How to Attract Butterflies to Your Landscape

Everyone loves the site of colorful butterflies in their garden. These delicate and diverse creatures are marvels to the eye and provide a sense of nature that can’t be duplicated. The truth is, you don’t really need a “butterfly garden” to attract these beautiful creatures. In fact, if you study the species a bit, you’ll learn that some of the most attractive things to butterflies are weeds–the last thing that we would purposely add to our landscapes.

Butterflies are attracted to certain plants but don’t necessarily spend a lot of time in them. If you want to attract butterflies, you’ve got to think about not only adults, but also larva and caterpillars. In other words, you have to provide a complete environment to truly attract butterflies and this includes other elements than just plants.

The good news is there are so many types of plants that attract these colorful creatures, that’s it’s somewhat difficult to select ones that won’t do the trick. This is a welcome fact, because the more butterflies you attract to your yard, the more they’ll help in pollination and that promotes more robust, health growth of your flowers. However, when to attract these brightly colored insects, you’ll also attract predators, like birds, spiders, reptiles, other insects, which include such unwelcome guests as wasps, flies, and mites, as well as small mammals.

What to Know about Butterflies

Butterflies are very fragile and nearly defenseless creatures. To ward off predators, caterpillars and butterflies have few defenses. Caterpillars can emit foul odors–at least foul to potential predators, or, are poisonous. Butterflies rely on camouflage, flight, poison, and mimicry for defense. Mimicry is the adaptation of certain patterns and colors to fool predators into believing a butterfly is a poisonous one.

Brightly colored butterflies can be a welcome addition to your wildlife garden, not only because of their beauty, but also because of their usefulness in pollinating flowers. Attracting butterflies involves incorporating plants that serve the needs of all life stages of the butterfly. The insects need places to lay eggs, food plants for their larvae (caterpillars), places to form chrysalides and nectar sources for adults. —National Wildlife Federation

Butterflies begin their lives as eggs attached to plants. When the eggs hatch, tiny larva emerge to grow into caterpillars. The caterpillars begin to eat immediately to grow, first their own shells, and second, their host plants. Eventually, a caterpillar will enter its pupa stage and form chrysalis. This is the beginning of what’s known as complete metamorphosis. When the transformation is done, a butterfly emerges and flies off to find host plants to feed and lay eggs. This is why your landscape must incorporate more than just attractive plants. You also need to provide them with shelter and plenty of places to fly about and explore.

How to Attract Butterflies to Your Landscape

To attract butterflies and do so consistently, you have to incorporate all the elements they need for their various life stages. While flowers and plants will certainly do a lot, you’ll need a few other things to make your yard a have for butterflies. Here are some helpful tips you can use in your landscape:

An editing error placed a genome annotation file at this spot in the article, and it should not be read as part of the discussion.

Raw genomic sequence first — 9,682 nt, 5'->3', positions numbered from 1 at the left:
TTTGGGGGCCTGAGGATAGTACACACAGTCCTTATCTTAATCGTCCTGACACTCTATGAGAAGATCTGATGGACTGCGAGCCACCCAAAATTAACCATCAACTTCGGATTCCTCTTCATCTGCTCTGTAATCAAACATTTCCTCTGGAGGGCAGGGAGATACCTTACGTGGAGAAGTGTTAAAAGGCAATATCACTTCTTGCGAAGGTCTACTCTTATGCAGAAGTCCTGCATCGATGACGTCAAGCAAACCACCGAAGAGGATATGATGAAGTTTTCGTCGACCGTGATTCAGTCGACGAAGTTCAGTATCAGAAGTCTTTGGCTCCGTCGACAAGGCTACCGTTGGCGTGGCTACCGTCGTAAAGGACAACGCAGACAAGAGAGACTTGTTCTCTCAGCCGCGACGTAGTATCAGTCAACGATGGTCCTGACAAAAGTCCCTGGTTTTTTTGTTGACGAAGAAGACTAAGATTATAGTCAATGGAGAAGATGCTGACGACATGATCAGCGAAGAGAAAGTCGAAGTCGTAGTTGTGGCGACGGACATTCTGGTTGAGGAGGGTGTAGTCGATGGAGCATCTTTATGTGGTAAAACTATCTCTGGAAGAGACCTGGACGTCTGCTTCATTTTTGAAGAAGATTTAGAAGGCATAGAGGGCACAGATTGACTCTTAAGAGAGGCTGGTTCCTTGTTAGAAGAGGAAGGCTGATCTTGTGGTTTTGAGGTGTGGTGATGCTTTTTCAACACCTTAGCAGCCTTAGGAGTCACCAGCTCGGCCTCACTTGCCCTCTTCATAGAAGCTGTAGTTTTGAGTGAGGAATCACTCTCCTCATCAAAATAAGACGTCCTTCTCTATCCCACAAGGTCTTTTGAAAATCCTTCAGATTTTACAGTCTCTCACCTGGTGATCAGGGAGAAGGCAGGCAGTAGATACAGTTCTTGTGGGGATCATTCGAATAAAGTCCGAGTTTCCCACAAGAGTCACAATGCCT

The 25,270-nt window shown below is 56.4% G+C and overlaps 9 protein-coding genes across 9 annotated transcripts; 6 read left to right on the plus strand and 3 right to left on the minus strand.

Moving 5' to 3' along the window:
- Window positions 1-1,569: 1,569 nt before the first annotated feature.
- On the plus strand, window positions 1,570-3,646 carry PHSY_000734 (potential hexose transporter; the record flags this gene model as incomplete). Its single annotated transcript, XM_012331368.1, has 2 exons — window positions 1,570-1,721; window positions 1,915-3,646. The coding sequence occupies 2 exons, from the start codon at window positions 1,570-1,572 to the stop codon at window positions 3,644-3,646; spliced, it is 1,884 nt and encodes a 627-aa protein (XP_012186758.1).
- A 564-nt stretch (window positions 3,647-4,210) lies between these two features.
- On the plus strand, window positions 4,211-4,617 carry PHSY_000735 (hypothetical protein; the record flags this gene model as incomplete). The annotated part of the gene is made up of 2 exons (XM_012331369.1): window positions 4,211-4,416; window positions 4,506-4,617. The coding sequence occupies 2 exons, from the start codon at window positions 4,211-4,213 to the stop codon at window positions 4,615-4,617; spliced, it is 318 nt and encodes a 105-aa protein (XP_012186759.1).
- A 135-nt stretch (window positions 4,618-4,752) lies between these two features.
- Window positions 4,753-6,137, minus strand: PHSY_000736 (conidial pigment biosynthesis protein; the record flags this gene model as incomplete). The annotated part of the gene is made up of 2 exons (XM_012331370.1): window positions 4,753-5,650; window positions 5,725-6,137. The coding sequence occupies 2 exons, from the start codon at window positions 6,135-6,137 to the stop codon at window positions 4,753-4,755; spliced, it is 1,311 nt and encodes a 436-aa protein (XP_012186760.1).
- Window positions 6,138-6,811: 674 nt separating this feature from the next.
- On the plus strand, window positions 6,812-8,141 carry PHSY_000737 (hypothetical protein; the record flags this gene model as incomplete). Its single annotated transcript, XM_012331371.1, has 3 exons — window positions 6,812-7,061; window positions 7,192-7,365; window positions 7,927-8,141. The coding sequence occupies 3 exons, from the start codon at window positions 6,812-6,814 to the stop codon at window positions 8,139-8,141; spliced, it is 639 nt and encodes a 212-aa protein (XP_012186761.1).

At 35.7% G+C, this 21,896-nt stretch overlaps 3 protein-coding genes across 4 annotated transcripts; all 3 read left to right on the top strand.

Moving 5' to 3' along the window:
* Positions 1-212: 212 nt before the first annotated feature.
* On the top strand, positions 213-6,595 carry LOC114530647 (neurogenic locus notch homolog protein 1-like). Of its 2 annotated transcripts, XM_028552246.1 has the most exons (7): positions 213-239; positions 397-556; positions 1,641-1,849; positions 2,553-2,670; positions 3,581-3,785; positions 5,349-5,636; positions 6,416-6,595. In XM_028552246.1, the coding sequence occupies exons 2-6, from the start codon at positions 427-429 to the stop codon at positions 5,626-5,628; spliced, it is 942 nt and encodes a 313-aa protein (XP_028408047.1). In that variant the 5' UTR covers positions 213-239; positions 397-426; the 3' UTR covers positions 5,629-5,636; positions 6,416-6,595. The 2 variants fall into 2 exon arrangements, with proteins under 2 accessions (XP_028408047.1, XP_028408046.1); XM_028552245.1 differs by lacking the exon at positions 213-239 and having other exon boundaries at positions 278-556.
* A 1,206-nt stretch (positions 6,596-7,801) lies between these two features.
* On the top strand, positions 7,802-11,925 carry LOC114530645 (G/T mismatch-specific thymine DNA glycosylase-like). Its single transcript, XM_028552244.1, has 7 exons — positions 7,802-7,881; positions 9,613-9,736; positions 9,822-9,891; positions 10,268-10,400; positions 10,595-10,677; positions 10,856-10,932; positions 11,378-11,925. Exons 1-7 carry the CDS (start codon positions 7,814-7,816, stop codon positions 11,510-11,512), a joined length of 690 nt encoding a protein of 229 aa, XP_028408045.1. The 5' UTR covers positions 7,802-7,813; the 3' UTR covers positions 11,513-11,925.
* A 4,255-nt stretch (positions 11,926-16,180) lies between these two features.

• Plant native flowers. One thing that ought to be obvious is that butterflies prefer native plants. This, of course, is because these serve as their primary food source and because non-native plants can be very poor places for their eggs and larva. In fact, some non-native plants won’t provide caterpillars with the necessities most needed to survive.
  • Plant colorful flowers. Butterflies seem to prefer colorful flowers and “open.” Pink, purple, orange, red, and yellow will do the most to attract these pollinators. Butterflies are most attracted to clustered and flat-topped flowers, especially those with short flower tubes.
  • Provide places to rest. Flowers and plants alone won’t be enough to attract butterflies. Flat stones, fences, and other places are great places to rest and bask in the warmth of the sun.
  • Give them plenty of water. Feeders are another way to attract butterflies, but these colorful creatures also need water. When butterflies drink, they often do so in what’s known as “puddling.” This behavior is grouping together by extracting minerals from puddles. Fill a pan with course sand and work it into the soil to provide the right environment.

Two more Tips for Attracting Butterflies to Your Landscape

There are also a couple more ways to make your outdoor space attractive to butterflies:

  • Plant for continuous blooming. If you’re able to work it out, plant flowers to bloom in succession, one after another for continuous blooming. This will give butterflies ample reason to make your landscape their home.
  • Refrain from using insecticides. Because butterflies are so delicate, they are susceptible to even benign insecticides. Don’t use these, either organic or chemical, anywhere near where you’d like to attract butterflies.

One more important tip is to provide flowers that thrive in the sun. This is because adult butterflies generally feed from the mid-morning to mid-afternoon and only visit plants that are in the sun.

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